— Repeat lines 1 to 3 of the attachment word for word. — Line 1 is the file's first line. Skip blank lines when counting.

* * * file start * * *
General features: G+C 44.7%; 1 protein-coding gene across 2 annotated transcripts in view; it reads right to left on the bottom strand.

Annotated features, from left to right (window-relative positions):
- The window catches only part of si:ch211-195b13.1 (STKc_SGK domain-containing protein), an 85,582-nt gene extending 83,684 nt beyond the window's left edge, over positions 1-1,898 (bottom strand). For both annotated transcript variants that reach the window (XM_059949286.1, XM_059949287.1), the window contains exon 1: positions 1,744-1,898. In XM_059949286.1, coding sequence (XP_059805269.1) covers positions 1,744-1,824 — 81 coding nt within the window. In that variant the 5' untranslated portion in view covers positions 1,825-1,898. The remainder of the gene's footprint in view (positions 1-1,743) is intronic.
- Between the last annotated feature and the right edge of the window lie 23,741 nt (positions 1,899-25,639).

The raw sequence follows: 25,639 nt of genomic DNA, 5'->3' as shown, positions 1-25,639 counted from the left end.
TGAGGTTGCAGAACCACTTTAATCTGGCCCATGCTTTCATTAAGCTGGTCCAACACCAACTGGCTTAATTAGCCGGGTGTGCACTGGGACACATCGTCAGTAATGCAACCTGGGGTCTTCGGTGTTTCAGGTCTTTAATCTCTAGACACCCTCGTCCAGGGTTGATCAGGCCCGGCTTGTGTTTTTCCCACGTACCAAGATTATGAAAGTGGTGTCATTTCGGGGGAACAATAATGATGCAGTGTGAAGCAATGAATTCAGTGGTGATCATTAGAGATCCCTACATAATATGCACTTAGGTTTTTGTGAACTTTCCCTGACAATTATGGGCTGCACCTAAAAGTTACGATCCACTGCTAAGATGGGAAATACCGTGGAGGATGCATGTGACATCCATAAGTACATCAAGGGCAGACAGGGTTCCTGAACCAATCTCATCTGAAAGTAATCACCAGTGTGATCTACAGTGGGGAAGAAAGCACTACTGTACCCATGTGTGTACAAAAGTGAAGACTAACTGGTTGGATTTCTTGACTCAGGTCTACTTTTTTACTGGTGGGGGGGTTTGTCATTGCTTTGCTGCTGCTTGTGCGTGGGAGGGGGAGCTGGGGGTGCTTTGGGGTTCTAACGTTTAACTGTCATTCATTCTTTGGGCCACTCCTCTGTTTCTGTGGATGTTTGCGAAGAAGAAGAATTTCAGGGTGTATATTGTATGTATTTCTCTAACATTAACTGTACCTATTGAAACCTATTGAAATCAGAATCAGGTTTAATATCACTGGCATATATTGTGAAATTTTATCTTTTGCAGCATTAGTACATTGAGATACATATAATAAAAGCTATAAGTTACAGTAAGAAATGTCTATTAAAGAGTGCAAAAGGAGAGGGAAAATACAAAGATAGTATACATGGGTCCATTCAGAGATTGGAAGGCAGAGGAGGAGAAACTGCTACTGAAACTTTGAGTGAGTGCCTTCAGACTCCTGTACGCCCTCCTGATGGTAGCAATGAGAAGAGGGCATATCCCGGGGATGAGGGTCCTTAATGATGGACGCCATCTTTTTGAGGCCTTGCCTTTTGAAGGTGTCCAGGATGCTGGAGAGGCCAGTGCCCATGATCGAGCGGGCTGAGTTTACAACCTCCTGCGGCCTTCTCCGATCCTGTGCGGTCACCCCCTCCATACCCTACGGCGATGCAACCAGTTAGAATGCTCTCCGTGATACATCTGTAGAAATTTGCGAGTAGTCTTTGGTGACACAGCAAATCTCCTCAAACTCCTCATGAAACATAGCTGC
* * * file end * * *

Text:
General features: G+C 44.7%; 1 protein-coding gene across 2 annotated transcripts in view; it reads right to left on the bottom strand.

Annotated features, from left to right (window-relative positions):
- The window catches only part of si:ch211-195b13.1 (STKc_SGK domain-containing protein), an 85,582-nt gene extending 83,684 nt beyond the window's left edge, over positions 1-1,898 (bottom strand). For both annotated transcript variants that reach the window (XM_059949286.1, XM_059949287.1), the window contains exon 1: positions 1,744-1,898. In XM_059949286.1, coding sequence (XP_059805269.1) covers positions 1,744-1,824 — 81 coding nt within the window. In that variant the 5' untranslated portion in view covers positions 1,825-1,898. The remainder of the gene's footprint in view (positions 1-1,743) is intronic.